Technology: Killer or Savior Of The American Dream?

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Christopher Burns

Is technology killing the American Dream – or will it help us save it?

The American Dream is fading. Extensive research points to increasing social inequality and grossly declining rates of social mobility.

Technology has been cast as the antagonist to this, the primary killer of the American Dream and perpetuator of social inequality. However, technology itself is neutral; the effects of technology are an embodiment of the humans who create it, manifesting their intentions through their design and implementation of technology’s power. Technologies like artificial intelligence have as much potential to create social mobility as they do to further the inequalities facing underprivileged and disenfranchised communities. The directional power of technology is really all in its design.

In reality, the perpetuation of inequality does not stem from AI, but from unchecked elitism preventing mobility into the jobs of the future – something that AI can actually help solve.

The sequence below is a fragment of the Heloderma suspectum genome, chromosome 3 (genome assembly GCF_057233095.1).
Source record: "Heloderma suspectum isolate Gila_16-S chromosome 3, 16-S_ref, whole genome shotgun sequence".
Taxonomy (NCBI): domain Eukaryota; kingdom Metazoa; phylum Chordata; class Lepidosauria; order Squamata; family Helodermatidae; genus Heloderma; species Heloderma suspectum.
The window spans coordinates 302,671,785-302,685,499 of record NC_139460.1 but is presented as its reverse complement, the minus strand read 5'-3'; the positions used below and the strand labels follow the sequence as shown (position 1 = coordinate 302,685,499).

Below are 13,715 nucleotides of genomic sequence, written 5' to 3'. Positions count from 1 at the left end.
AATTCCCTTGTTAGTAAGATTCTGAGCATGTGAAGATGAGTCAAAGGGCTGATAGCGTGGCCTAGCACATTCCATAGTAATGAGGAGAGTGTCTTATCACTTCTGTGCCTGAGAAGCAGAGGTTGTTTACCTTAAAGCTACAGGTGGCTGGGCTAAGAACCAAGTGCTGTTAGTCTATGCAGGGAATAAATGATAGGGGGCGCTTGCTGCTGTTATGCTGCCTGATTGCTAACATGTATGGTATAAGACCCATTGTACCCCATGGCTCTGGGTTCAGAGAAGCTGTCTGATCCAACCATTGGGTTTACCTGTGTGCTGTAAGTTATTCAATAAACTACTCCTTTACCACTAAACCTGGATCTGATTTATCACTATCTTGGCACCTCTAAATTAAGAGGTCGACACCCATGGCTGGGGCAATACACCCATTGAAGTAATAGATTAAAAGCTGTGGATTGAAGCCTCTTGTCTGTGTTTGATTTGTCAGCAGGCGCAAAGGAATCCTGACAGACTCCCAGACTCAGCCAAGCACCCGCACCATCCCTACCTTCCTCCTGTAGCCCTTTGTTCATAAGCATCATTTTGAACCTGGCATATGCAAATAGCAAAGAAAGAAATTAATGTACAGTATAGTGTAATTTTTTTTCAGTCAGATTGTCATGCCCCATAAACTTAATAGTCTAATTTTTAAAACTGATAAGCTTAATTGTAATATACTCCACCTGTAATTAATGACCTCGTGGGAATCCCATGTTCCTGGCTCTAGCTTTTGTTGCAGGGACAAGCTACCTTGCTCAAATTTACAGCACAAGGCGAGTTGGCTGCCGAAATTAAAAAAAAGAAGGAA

Elitism is one of the few (if not the only remaining) “isms” that is actually celebrated today. I have overheard recruiting and business leaders at prestigious companies say that they have no need to expand their efforts beyond elite schools because they are already inundated by these “elite” candidates. A head of diversity recruiting once told me in economic terms what she would be willing to spend on recruiting a “non-elite” student: $5,000 dollars of her recruiting budget compared to the $50,00-100,000 she typically spends recruiting “elite” students. It seemed strangely un-empathetic for someone who was charged with improving all types of diversity. Unfortunately, she is not unique in her point of view.

Now, if elite schools were true meritocracies, then maybe we could justify this attitude. If they really did accept people regardless of their race, gender and socioeconomic background, then we might find this attitude understandable. However, while these institutions have made great strides in terms of gender and ethnic equality, they have largely ignored socioeconomic inequality. As Obama famously said, his children face better odds getting into an elite school than a working-class white person’s children.